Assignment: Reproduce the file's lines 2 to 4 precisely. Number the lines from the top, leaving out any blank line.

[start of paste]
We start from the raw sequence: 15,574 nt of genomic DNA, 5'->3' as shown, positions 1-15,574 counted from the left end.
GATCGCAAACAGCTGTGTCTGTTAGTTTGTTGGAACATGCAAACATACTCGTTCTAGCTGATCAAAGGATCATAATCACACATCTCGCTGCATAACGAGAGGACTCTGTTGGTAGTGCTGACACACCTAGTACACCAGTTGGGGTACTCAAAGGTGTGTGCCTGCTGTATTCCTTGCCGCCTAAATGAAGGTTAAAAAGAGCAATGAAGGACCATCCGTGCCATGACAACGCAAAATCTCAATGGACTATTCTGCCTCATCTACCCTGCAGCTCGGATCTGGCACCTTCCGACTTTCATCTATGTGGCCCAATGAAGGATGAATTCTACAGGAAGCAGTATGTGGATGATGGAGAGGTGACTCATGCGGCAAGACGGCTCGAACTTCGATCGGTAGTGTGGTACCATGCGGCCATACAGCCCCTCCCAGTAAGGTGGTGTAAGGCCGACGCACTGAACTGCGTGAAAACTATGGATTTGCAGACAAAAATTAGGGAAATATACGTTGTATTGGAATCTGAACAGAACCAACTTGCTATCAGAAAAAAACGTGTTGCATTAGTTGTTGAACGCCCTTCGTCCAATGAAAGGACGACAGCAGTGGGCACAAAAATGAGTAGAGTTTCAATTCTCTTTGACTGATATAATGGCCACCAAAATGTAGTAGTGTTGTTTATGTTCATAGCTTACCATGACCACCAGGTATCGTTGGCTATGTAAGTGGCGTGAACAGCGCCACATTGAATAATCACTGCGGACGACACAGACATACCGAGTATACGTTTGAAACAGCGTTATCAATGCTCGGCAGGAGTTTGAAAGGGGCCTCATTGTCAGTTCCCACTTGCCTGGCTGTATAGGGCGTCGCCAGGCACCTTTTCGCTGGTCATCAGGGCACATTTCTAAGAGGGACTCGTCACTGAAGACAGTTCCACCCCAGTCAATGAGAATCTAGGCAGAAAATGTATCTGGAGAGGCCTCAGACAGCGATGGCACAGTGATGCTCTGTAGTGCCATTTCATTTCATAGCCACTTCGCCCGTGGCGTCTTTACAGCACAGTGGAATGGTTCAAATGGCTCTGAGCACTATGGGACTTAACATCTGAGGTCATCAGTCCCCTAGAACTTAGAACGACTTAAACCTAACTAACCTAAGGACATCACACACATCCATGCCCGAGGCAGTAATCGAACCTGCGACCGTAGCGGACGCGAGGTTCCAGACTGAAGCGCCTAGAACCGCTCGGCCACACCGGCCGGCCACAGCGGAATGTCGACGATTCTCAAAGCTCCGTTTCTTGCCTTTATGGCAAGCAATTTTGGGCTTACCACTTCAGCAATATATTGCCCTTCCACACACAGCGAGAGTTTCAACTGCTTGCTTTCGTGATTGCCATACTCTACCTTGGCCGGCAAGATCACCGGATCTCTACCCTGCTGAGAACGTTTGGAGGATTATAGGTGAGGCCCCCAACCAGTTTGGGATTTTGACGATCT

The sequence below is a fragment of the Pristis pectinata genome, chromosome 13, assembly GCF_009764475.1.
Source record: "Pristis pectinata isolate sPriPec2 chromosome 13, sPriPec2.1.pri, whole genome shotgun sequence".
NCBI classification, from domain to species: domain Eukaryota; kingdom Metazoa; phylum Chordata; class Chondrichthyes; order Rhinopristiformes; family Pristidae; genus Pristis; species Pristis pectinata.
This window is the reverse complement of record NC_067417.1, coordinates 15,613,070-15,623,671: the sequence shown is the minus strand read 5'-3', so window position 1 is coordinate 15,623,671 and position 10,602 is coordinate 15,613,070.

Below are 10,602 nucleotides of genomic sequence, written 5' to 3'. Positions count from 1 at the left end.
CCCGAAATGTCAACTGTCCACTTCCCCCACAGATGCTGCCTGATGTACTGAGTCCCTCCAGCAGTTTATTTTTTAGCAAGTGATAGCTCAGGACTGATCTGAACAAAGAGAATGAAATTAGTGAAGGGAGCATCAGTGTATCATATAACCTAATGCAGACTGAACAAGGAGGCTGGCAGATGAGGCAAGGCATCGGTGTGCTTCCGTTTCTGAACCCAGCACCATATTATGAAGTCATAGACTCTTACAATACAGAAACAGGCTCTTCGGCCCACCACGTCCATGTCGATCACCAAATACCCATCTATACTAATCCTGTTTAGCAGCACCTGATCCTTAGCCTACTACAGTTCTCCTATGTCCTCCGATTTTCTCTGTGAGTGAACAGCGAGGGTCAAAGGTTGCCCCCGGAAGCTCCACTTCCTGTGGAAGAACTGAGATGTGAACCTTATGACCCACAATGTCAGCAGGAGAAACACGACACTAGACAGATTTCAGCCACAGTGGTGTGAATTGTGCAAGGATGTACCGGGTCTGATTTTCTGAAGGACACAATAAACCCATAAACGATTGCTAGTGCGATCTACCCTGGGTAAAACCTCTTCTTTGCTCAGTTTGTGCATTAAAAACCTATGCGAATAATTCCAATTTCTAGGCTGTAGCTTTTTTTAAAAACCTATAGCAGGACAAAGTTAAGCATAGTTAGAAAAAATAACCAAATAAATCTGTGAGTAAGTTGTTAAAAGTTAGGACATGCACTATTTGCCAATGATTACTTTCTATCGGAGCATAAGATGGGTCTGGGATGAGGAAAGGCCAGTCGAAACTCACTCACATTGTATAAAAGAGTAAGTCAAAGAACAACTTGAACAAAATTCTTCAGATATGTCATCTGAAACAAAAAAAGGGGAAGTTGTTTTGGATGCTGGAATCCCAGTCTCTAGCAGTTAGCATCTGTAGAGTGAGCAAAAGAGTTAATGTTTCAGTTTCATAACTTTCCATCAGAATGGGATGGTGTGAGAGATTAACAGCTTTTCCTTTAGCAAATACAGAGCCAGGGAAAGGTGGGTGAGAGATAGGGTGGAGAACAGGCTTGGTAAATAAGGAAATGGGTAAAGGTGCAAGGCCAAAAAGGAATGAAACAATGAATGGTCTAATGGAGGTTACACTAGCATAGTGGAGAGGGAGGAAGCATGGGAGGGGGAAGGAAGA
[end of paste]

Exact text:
GATCGCAAACAGCTGTGTCTGTTAGTTTGTTGGAACATGCAAACATACTCGTTCTAGCTGATCAAAGGATCATAATCACACATCTCGCTGCATAACGAGAGGACTCTGTTGGTAGTGCTGACACACCTAGTACACCAGTTGGGGTACTCAAAGGTGTGTGCCTGCTGTATTCCTTGCCGCCTAAATGAAGGTTAAAAAGAGCAATGAAGGACCATCCGTGCCATGACAACGCAAAATCTCAATGGACTATTCTGCCTCATCTACCCTGCAGCTCGGATCTGGCACCTTCCGACTTTCATCTATGTGGCCCAATGAAGGATGAATTCTACAGGAAGCAGTATGTGGATGATGGAGAGGTGACTCATGCGGCAAGACGGCTCGAACTTCGATCGGTAGTGTGGTACCATGCGGCCATACAGCCCCTCCCAGTAAGGTGGTGTAAGGCCGACGCACTGAACTGCGTGAAAACTATGGATTTGCAGACAAAAATTAGGGAAATATACGTTGTATTGGAATCTGAACAGAACCAACTTGCTATCAGAAAAAAACGTGTTGCATTAGTTGTTGAACGCCCTTCGTCCAATGAAAGGACGACAGCAGTGGGCACAAAAATGAGTAGAGTTTCAATTCTCTTTGACTGATATAATGGCCACCAAAATGTAGTAGTGTTGTTTATGTTCATAGCTTACCATGACCACCAGGTATCGTTGGCTATGTAAGTGGCGTGAACAGCGCCACATTGAATAATCACTGCGGACGACACAGACATACCGAGTATACGTTTGAAACAGCGTTATCAATGCTCGGCAGGAGTTTGAAAGGGGCCTCATTGTCAGTTCCCACTTGCCTGGCTGTATAGGGCGTCGCCAGGCACCTTTTCGCTGGTCATCAGGGCACATTTCTAAGAGGGACTCGTCACTGAAGACAGTTCCACCCCAGTCAATGAGAATCTAGGCAGAAAATGTATCTGGAGAGGCCTCAGACAGCGATGGCACAGTGATGCTCTGTAGTGCCATTTCATTTCATAGCCACTTCGCCCGTGGCGTCTTTACAGCACAGTGGAATGGTTCAAATGGCTCTGAGCACTATGGGACTTAACATCTGAGGTCATCAGTCCCCTAGAACTTAGAACGACTTAAACCTAACTAACCTAAGGACATCACACACATCCATGCCCGAGGCAGTAATCGAACCTGCGACCGTAGCGGACGCGAGGTTCCAGACTGAAGCGCCTAGAACCGCTCGGCCACACCGGCCGGCCACAGCGGAATGTCGACGATTCTCAAAGCTCCGTTTCTTGCCTTTATGGCAAGCAATTTTGGGCTTACCACTTCAGCAATATATTGCCCTTCCACACACAGCGAGAGTTTCAACTGCTTGCTTTCGTGATTGCCATACTCTACCTTGGCCGGCAAGATCACCGGATCTCTACCCTGCTGAGAACGTTTGGAGGATTATAGGTGAGGCCCCCAACCAGTTTGGGATTTTGACGATCT

The sequence below is a fragment of the Pristis pectinata genome, chromosome 13, assembly GCF_009764475.1.
Source record: "Pristis pectinata isolate sPriPec2 chromosome 13, sPriPec2.1.pri, whole genome shotgun sequence".